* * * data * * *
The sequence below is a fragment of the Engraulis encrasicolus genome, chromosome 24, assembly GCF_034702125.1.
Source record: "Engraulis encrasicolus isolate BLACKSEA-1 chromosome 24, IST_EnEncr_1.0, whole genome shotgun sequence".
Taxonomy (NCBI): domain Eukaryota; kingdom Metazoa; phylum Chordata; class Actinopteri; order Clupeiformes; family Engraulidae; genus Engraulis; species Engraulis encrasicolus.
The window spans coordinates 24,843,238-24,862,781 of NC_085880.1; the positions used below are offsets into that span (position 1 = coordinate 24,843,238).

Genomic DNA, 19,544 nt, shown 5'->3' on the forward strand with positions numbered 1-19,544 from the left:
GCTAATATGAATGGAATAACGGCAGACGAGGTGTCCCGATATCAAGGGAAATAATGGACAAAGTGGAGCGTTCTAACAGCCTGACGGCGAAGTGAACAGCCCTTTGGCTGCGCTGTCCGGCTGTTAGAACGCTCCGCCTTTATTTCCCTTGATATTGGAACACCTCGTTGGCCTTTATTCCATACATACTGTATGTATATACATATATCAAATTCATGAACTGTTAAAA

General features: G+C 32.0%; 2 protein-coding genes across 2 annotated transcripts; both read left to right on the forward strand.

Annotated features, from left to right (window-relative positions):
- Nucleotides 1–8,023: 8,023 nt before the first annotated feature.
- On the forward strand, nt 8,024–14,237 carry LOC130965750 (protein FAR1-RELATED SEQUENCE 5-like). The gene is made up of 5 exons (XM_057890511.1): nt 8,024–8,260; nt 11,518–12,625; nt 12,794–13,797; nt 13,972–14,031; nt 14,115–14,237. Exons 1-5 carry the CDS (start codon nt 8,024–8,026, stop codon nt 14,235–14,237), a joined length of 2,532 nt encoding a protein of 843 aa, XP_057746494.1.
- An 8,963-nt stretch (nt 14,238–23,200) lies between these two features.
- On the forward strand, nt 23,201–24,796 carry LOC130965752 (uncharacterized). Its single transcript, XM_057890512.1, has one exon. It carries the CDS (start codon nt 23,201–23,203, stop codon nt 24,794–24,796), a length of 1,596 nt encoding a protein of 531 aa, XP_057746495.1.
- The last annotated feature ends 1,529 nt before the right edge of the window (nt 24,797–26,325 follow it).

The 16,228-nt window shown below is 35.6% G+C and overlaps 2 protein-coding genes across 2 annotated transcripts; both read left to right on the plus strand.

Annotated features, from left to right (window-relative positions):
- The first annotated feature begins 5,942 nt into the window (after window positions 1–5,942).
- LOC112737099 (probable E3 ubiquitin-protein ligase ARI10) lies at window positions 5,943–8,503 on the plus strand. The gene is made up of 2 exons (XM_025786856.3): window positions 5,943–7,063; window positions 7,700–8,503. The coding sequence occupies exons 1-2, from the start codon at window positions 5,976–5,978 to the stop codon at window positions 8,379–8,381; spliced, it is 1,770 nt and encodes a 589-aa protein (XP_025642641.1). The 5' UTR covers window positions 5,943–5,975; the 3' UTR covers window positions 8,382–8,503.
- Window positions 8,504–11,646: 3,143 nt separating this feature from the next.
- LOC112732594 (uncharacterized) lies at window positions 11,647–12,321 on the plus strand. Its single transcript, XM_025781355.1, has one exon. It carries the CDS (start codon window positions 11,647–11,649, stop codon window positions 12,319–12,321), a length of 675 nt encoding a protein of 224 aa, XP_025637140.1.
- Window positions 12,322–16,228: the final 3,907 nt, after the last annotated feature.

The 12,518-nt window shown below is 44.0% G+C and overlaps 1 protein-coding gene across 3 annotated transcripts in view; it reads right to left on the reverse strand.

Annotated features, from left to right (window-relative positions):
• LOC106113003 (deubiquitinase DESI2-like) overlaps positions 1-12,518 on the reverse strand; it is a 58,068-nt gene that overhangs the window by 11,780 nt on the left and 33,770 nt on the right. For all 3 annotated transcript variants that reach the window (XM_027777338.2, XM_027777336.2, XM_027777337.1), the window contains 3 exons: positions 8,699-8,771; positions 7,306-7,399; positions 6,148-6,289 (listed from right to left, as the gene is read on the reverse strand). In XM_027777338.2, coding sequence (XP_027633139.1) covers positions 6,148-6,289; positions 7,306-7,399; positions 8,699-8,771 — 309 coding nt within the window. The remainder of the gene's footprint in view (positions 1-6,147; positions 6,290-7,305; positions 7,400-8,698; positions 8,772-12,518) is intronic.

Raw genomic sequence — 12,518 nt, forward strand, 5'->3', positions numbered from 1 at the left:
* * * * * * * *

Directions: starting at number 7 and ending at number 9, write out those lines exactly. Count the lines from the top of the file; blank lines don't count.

General features: G+C 32.0%; 2 protein-coding genes across 2 annotated transcripts; both read left to right on the forward strand.

Annotated features, from left to right (window-relative positions):
- Nucleotides 1–8,023: 8,023 nt before the first annotated feature.